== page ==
The EIR approved by the UC Board of Regents in 2006 stated that stabilizing the stadium itself was the first phase of construction, and the beam was needed for seismic safety reasons and to underpin the western stadium wall during construction of the gym.
At that time, the construction firm hired to manage the gym project was the URS Corporation, of which UC Board of Regents Chair (and spouse of U.S. Sen. Dianne Feinstein) Richard Blum had been a major shareholder until the year before. URS has subsequently withdrawn from the project.
David A. Friedman, a senior principal of Forell/ElSesser Engineers Inc. of San Francisco, wrote a letter in support of the university’s new position, in which he said his firm had been hired by URS to design excavation shoring for the gym.
In his June 25 letter, Friedman said the grade beam was included only to prevent “purely cosmetic” problems during construction—what he called a “belt and suspenders” addition—and not one required by the state building code.
A second letter from Senior Principal Loring A. Wyllie Jr. of the San Francisco office of Degenkolb Engineers offered support for Friedman’s letter, declaring the beam’s purpose was only “to minimize potential cosmetic cracking from minor movements in the soil” during gym construction.
The same contention was raised in the university’s supplemental environmental checklist, an addendum to the EIR prepared last month and signed by Assistant Vice Chancellor Emily Marthinsen and included in the submissions filed with the court Friday.
But Stephan Volker, the attorney who represents the California Oaks Foundation in the lawsuit, said that “the record shows that (university officials) had represented to the regents that reinforcing the western wall was necessary during construction and to insure the seismic safety of the stadium.
“For the university to change its story now and say it’s unnecessary is preposterous,” he said.
Volker contends that construction would pose the risk of serious injuries or loss of life not only to construction workers but also to stadium occupants in the event of a partial collapse.
“That is why the university proposed the initial strengthening of the stadium wall from the inception of the project until last week, when they decided to sidestep their position in response to the judge’s findings,” he said.
Volker said he and the other plaintiffs in the case would have liked time to find an expert to review all the relevant plans and documents to prepare their own response to the university’s new position, but Miller declined to give the additional time requested during Tuesday’s hearing.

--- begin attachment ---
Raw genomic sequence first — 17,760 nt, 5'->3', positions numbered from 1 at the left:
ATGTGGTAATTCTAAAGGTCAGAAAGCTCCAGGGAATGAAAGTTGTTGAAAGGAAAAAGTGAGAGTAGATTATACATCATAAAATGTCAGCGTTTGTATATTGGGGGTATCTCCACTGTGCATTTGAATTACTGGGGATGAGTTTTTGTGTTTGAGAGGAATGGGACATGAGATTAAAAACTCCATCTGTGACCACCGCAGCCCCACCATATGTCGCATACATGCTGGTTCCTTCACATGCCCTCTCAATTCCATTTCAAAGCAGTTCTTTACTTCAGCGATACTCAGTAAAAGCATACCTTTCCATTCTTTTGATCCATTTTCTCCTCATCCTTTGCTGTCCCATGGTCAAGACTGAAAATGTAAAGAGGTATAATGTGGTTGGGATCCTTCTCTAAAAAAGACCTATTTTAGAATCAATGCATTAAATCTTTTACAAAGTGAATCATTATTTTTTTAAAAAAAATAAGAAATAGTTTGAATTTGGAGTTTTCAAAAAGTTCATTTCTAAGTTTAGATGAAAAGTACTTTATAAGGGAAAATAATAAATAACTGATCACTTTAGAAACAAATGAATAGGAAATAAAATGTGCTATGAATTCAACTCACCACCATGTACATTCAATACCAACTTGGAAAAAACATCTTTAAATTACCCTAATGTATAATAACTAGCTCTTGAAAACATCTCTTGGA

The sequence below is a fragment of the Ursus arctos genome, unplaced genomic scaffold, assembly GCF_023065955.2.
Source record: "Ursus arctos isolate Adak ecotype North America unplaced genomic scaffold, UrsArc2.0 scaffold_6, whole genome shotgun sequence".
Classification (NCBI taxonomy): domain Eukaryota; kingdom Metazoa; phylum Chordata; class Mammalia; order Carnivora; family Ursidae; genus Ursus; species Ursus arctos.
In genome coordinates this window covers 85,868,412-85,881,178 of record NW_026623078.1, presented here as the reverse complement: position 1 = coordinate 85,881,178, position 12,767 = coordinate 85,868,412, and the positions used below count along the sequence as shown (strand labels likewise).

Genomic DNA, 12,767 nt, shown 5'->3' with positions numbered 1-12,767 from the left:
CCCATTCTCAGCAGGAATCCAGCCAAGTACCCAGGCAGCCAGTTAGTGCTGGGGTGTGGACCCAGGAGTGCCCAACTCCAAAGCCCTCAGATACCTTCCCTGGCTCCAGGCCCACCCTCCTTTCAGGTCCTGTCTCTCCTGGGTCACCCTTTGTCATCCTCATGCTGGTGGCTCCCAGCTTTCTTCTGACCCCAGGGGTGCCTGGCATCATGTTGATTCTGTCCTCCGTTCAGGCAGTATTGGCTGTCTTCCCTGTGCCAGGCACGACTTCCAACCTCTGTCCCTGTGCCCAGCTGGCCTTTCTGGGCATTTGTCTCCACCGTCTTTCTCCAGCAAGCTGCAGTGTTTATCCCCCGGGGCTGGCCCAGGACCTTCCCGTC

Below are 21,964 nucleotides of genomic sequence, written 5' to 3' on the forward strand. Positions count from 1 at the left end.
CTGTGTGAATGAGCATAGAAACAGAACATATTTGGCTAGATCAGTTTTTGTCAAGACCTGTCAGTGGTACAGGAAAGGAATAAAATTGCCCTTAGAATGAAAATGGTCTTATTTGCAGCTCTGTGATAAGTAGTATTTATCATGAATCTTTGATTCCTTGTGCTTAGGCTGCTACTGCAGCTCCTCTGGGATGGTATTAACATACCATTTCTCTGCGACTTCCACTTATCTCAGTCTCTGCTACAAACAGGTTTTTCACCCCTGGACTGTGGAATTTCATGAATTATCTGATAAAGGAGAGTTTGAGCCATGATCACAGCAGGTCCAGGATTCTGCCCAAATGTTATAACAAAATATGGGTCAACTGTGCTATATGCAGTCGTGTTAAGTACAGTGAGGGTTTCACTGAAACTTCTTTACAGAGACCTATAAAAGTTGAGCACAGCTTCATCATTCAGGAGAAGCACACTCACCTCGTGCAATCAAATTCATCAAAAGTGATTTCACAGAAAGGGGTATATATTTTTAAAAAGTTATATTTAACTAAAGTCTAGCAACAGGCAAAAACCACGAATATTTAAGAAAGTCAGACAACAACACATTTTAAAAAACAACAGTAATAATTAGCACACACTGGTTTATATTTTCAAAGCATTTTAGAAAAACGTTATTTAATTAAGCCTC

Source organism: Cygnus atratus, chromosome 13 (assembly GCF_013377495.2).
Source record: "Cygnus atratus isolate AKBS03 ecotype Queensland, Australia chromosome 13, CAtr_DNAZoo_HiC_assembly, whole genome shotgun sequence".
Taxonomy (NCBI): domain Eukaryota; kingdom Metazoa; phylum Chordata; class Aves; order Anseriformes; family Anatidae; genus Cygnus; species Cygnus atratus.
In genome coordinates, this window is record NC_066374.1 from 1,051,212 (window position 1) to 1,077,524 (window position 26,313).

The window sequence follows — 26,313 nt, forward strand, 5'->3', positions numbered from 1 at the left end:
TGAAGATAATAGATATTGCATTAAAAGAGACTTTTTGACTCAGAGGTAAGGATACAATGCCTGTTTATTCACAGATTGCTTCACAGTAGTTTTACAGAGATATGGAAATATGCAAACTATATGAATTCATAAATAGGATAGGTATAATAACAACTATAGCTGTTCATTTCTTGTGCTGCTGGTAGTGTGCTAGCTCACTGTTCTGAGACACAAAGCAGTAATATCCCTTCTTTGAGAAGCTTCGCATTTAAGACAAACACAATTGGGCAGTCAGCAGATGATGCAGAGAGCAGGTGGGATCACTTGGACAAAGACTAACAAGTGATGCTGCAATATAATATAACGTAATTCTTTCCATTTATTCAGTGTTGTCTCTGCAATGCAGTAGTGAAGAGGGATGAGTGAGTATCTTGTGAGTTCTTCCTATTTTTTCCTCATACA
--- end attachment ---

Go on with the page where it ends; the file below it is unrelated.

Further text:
However Miller rules, an appeal could come from either side—though one question that remains is that if the university prevails, would the judge agree to a stay of her order in time to save the grove?
Removal of the grade beam and other stadium changes also delays another legal confrontation over the stadium itself.
Alquist-Priolo sets a limit of 50 percent of a structure’s value on any additions or alterations to structures that fall within the act’s 50-foot zone.
Even the university concedes that the stadium itself is physically divided by the Hayward Fault from goal post to goal post, though it argued unsuccessfully that the law didn’t apply to the university itself—an argument the judge rejected.
With the grade beam connecting the two structures, the question of the stadium’s value could have been raised by the plaintiffs.
Miller indicated that she sided with the argument raised by Volker and his colleagues that value should be set at a structure’s current “as is” worth, while the university argued that the price tag should be reckoned as the cost of building a replacement structure constructed according to current seismic and other codes.
Given that all parties agree that the stadium is in poor condition and in need of a seismic retrofit, applying the “as-is” standard would severely limit the extensive, expensive remodeling plans described in the SCIP EIR.
Plans now include gutting and renovating the interior, installing new seating, including a raised bank of seats along the eastern side of the stadium, adding permanent night lighting and building a double-decker press and skybox addition above the western wall.